Birmingham University & Nonacus to develop urine test for bladder cancer

pharmafile | July 1, 2021 | News story | |  bladder cancer, cfdna, oncology 

The University of Birmingham has partnered with Nonacus to develop a non-invasive test for bladder cancer.

The test, which is expected to be available by mid-2022, will use sensitive liquid biopsy technology developed by Nonacus and a panel of biomarkers, validated by Dr Rik Bryan and Dr Douglas Ward from the University’s Bladder Cancer Research Centre, to diagnose the disease from urine samples.

The urine test can find mutated DNA shed by cancer cells from the lining of the urinary tract and also cell-free DNA fragments. However, extracting DNA from the cancer cells provides more reliable amounts of DNA for the test, especially when only small volumes of urine may be available. Coupling the mutation panel with the unique molecular identifiers and the proprietary target capture technology provided by the Nonacus Cell3 Target, will provide a much more sensitive test than the existing PCR-based approach.

Nonacus intends to launch the new bladder cancer test within 12 months, and the final product will include access to bioinformatics software to help with analysis. The company expects the test will provide high sensitivity for all stages and grades of disease, and will ensure the test is available worldwide to laboratories, hospitals and clinics.

Dr Bryan, Director of the Bladder Cancer Research Centre, said: “While blood visible in the urine should always be investigated, over 80% of people who have a cystoscopy at a haematuria clinic are diagnosed with non-malignant conditions or have no abnormality. Unfortunately, the remaining 20% will need a further invasive procedure to confirm diagnosis.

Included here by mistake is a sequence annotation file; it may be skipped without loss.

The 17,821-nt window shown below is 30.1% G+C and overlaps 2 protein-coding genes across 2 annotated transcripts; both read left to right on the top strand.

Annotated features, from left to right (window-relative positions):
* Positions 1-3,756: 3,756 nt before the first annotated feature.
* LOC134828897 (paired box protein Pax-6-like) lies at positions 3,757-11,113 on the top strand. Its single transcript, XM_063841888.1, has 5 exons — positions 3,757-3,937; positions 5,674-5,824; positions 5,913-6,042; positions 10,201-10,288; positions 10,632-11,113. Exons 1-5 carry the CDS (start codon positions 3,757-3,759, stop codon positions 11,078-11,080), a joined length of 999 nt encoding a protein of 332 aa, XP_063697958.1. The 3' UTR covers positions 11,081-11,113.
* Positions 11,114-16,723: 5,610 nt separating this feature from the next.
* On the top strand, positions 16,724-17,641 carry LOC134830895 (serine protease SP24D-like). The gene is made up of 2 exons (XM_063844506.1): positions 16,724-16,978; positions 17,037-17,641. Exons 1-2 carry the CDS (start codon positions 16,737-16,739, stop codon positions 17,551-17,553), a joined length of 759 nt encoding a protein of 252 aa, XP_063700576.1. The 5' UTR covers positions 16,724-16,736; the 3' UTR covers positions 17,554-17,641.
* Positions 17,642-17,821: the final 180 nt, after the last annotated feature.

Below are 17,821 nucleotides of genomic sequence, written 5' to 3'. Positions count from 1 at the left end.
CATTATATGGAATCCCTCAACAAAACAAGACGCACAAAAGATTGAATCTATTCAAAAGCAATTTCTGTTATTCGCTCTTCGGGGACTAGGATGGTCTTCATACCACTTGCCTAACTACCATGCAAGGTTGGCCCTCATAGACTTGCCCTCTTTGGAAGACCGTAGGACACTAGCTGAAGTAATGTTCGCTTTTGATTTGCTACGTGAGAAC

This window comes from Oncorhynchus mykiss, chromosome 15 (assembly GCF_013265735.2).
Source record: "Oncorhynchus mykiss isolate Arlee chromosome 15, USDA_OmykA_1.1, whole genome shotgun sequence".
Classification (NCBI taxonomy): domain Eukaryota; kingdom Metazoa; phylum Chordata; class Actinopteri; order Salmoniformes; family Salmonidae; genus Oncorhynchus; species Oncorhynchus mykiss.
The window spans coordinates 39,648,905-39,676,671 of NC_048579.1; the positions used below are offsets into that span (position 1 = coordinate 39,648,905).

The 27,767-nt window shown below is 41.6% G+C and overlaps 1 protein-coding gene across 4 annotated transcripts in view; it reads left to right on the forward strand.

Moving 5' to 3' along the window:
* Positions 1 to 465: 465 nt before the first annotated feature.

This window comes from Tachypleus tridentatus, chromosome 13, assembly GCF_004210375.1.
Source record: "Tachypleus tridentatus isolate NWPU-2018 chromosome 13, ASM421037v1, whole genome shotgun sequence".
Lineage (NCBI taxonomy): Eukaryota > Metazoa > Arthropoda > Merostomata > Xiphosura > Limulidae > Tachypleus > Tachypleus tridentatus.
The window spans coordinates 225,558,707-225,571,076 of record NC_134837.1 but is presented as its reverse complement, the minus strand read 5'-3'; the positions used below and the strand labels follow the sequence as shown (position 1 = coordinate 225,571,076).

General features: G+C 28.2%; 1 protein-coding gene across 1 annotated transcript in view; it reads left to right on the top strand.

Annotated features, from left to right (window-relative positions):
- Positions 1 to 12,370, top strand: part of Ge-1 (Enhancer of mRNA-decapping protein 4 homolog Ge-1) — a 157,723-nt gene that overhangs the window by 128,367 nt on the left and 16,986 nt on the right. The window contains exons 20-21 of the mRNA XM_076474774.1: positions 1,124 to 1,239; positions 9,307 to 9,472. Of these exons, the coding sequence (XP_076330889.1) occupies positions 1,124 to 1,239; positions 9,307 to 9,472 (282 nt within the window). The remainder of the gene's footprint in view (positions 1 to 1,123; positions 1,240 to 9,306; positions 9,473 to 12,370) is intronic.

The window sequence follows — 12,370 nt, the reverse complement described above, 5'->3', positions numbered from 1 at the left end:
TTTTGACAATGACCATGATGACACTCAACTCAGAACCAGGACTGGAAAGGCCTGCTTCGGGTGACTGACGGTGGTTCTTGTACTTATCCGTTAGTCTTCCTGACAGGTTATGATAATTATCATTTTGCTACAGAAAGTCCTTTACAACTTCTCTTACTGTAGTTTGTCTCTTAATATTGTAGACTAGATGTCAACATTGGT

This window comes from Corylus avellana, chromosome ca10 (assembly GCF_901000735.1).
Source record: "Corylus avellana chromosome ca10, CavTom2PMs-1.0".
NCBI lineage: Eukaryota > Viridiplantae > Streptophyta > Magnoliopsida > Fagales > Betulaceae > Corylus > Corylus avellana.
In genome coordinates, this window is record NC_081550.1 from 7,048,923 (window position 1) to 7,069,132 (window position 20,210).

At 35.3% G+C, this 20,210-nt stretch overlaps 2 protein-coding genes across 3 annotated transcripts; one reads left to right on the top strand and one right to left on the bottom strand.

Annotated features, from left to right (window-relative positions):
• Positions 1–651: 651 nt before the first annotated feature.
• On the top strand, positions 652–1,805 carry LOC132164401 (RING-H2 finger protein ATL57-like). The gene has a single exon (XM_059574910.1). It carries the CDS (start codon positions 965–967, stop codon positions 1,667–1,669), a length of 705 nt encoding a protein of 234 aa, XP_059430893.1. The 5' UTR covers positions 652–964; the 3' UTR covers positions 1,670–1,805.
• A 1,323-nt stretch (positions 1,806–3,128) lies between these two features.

“What is required is a highly sensitive and specific, non-invasive test that can rapidly determine those who need a biopsy and those who do not, and a urine test is the obvious place to start.”  

Bladder cancer is the seventh most common cancer in the developed world. In the UK, over 100,000 people a year are referred to hospital clinics that investigate for bladder cancer, usually after passing blood in their urine (haematuria).

The first stage of investigation is usually cystoscopy, which involves inserting a camera into the bladder. Of these 100,000 patients, around 12% are subsequently diagnosed with bladder cancer, normally after a second invasive procedure to extract a biopsy. 

Allen Knight, Chair of Trustees at Action Bladder Cancer UK, said: “This really is very exciting and has the potential to make an incredible difference for patients and for Bladder Cancer treatment. Currently urine tests do not accurately pick up bladder cancer, and invasive tests are required to confirm a diagnosis.

“A urine test that can rapidly determine who needs these tests will be a very welcome development. Many patients, myself included, find cystoscopies very uncomfortable at best, and they can have lasting side effects. This research could pave the way for routine screening, common in other cancers, but unavailable at present for Bladder Cancer.”

Kat Jenkins

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